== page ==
The hike back to the truck was enjoyable and scenic.  Trout rose in the river below.  I've learned not to carry other types of flies on a night of mousing - otherwise I'm tempted to stay beyond my limits and fish into the day.

At the truck I unloaded my gear and switched out of my wet boots. The rosy and golden light illuminated the yellows and reds in the rocks above me.  The pines seemed intensely green.
Really, it was time to be stringing up and getting on the water.  But here I was breaking my gear down and packing up.  When it comes to fishing, I kind of revel in the abnormal.

The night of the full moon had one more surprise for me as I pulled my truck onto the rough forest service road and started the climb up out of the canyon. In a clearing ahead of me stood a cougar. In that same instant I saw it the cat was running for the tree line.  It would be gone in seconds and wasn't close enough for a good picture.  I didn't even bother trying to find my camera.  I just sat back and took it all in.  The long strides, the tan coat shining with sunrise glow, the tail curled slightly up at the end - I'd have missed it if I'd tried to get a picture that I knew wouldn't turn out anyway. 

It had been a morning of predators. My first 30-inch carnivore of a brown and now a mountain lion.  The first I'd seen in Montana, second lifetime.  I pulled over as it disappeared and probed the mountainside with binoculars.  I never got another glimpse, but I was glad that my sighting had been more than just a fleeting glance.  I'd watched it run.  I'd watched it slip away.  I think I've seen just as many 30-inch browns as I have mountain lions.  And I'd just seen one of each in the same day.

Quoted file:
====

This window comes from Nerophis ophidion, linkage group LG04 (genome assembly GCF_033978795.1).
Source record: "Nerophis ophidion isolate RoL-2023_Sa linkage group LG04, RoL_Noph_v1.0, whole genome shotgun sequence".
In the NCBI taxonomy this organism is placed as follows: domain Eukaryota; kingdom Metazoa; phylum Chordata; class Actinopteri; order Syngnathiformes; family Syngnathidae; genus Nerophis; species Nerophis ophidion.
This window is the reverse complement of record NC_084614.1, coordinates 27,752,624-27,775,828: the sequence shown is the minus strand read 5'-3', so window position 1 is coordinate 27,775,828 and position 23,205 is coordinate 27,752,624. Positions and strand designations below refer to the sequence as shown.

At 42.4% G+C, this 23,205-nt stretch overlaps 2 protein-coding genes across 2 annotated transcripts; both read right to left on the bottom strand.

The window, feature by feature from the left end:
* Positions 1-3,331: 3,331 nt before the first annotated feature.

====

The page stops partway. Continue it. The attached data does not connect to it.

Sunday, June 11, 2017

My run-in with 'beaver' trout

Sunset over the house - time to get ready to fish!
There's an image burned into my brain. A week ago on a partially moonlit night I was swimming a mouse along a vertical rock wall on a river clear enough to fish but swollen with snow melt. It's a wall that's been productive over the last few summers, accounting for more than one of my larger browns. So far this summer I haven't been touched along it. I mostly chalked this up to high water, figuring it may be a holding point during lower summer flows that are yet to come. Still, I stood for several minutes and many casts making sure to work the wall thoroughly. You can't reach it all from the bank. And you can't wade. It bulges out and then tucks back in out of view. So toward the end of the time I spend on it I start getting creative with long sweeping casts that I try to make wrap around the rock face beyond the line of sight. Basically just feeding line and hoping the fly rides up against the rock. I do this from a slightly elevated position, which aids in being able to cast, but also provides a fateful view of what's below.